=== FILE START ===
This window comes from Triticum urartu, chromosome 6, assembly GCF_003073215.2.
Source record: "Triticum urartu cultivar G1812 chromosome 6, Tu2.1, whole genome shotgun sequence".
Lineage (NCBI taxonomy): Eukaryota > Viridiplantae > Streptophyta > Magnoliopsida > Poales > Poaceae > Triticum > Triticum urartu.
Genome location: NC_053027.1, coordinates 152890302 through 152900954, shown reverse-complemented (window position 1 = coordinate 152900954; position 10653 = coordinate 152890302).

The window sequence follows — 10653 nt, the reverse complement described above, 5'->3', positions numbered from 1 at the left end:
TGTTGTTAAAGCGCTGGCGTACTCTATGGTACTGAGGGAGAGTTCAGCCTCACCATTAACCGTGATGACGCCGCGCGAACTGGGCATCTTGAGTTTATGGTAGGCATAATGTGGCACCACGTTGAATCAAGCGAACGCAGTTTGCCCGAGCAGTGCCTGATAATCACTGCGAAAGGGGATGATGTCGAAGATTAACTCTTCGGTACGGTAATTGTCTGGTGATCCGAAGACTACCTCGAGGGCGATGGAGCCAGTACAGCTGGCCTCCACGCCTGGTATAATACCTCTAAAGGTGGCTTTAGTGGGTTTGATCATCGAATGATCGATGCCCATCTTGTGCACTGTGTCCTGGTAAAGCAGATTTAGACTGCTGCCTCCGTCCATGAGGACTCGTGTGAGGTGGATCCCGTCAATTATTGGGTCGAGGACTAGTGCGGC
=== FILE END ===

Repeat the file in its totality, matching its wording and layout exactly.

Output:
This window comes from Triticum urartu, chromosome 6, assembly GCF_003073215.2.
Source record: "Triticum urartu cultivar G1812 chromosome 6, Tu2.1, whole genome shotgun sequence".
Lineage (NCBI taxonomy): Eukaryota > Viridiplantae > Streptophyta > Magnoliopsida > Poales > Poaceae > Triticum > Triticum urartu.
Genome location: NC_053027.1, coordinates 152890302 through 152900954, shown reverse-complemented (window position 1 = coordinate 152900954; position 10653 = coordinate 152890302).

The window sequence follows — 10653 nt, the reverse complement described above, 5'->3', positions numbered from 1 at the left end:
TGTTGTTAAAGCGCTGGCGTACTCTATGGTACTGAGGGAGAGTTCAGCCTCACCATTAACCGTGATGACGCCGCGCGAACTGGGCATCTTGAGTTTATGGTAGGCATAATGTGGCACCACGTTGAATCAAGCGAACGCAGTTTGCCCGAGCAGTGCCTGATAATCACTGCGAAAGGGGATGATGTCGAAGATTAACTCTTCGGTACGGTAATTGTCTGGTGATCCGAAGACTACCTCGAGGGCGATGGAGCCAGTACAGCTGGCCTCCACGCCTGGTATAATACCTCTAAAGGTGGCTTTAGTGGGTTTGATCATCGAATGATCGATGCCCATCTTGTGCACTGTGTCCTGGTAAAGCAGATTTAGACTGCTGCCTCCGTCCATGAGGACTCGTGTGAGGTGGATCCCGTCAATTATTGGGTCGAGGACTAGTGCGGC